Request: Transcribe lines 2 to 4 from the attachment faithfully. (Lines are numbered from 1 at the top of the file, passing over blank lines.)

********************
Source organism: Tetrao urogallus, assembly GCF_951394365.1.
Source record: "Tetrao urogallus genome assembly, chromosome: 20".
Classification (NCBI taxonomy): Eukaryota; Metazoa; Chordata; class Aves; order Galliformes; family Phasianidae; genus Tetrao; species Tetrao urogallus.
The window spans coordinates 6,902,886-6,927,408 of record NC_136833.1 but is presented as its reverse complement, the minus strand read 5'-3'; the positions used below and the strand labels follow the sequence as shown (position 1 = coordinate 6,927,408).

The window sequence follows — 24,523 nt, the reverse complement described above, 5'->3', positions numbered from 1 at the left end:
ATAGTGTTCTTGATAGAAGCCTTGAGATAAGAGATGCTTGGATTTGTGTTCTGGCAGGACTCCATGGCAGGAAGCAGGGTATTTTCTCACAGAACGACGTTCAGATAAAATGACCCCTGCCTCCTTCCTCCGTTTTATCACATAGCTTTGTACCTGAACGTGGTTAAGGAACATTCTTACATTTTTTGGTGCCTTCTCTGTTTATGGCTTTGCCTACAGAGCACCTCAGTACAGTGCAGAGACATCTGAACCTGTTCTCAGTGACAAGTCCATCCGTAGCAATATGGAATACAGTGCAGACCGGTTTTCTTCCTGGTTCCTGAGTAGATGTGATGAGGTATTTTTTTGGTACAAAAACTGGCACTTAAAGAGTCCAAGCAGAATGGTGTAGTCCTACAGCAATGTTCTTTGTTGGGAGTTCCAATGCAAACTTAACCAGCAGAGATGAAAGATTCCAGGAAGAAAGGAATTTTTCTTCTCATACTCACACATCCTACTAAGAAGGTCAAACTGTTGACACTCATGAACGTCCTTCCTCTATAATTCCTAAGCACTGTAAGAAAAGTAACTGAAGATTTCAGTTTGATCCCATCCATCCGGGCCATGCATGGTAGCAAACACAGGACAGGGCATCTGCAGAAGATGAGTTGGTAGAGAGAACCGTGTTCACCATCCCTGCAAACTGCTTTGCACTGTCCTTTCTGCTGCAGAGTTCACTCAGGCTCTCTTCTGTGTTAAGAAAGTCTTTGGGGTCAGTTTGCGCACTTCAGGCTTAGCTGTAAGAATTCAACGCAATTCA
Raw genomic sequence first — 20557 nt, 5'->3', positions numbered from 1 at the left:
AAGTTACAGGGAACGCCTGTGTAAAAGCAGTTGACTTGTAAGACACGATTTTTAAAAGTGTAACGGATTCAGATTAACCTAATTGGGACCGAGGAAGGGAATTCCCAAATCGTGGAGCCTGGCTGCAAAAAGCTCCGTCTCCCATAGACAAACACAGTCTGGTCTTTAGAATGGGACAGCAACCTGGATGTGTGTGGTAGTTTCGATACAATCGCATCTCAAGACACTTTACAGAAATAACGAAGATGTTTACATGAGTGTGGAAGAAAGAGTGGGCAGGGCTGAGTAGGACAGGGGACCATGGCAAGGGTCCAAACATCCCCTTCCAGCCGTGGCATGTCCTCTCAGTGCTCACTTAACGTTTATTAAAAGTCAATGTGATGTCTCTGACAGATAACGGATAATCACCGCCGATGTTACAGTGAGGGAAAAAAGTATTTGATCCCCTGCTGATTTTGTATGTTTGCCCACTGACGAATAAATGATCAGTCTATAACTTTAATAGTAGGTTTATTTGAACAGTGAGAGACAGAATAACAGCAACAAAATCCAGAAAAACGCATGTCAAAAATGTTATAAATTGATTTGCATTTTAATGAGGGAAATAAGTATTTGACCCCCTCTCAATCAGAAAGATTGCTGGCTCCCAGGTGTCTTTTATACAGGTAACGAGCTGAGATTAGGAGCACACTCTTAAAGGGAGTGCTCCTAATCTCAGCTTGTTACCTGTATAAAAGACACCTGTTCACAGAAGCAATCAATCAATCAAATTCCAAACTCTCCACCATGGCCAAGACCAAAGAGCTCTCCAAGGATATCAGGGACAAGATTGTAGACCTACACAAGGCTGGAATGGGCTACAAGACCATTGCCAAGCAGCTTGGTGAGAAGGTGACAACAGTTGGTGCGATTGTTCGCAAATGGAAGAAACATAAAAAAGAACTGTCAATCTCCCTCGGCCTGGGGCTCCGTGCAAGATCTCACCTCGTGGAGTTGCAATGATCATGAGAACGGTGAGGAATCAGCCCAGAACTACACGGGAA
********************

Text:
Source record: "Tetrao urogallus genome assembly, chromosome: 20".
Classification (NCBI taxonomy): Eukaryota; Metazoa; Chordata; class Aves; order Galliformes; family Phasianidae; genus Tetrao; species Tetrao urogallus.
The window spans coordinates 6,902,886-6,927,408 of record NC_136833.1 but is presented as its reverse complement, the minus strand read 5'-3'; the positions used below and the strand labels follow the sequence as shown (position 1 = coordinate 6,927,408).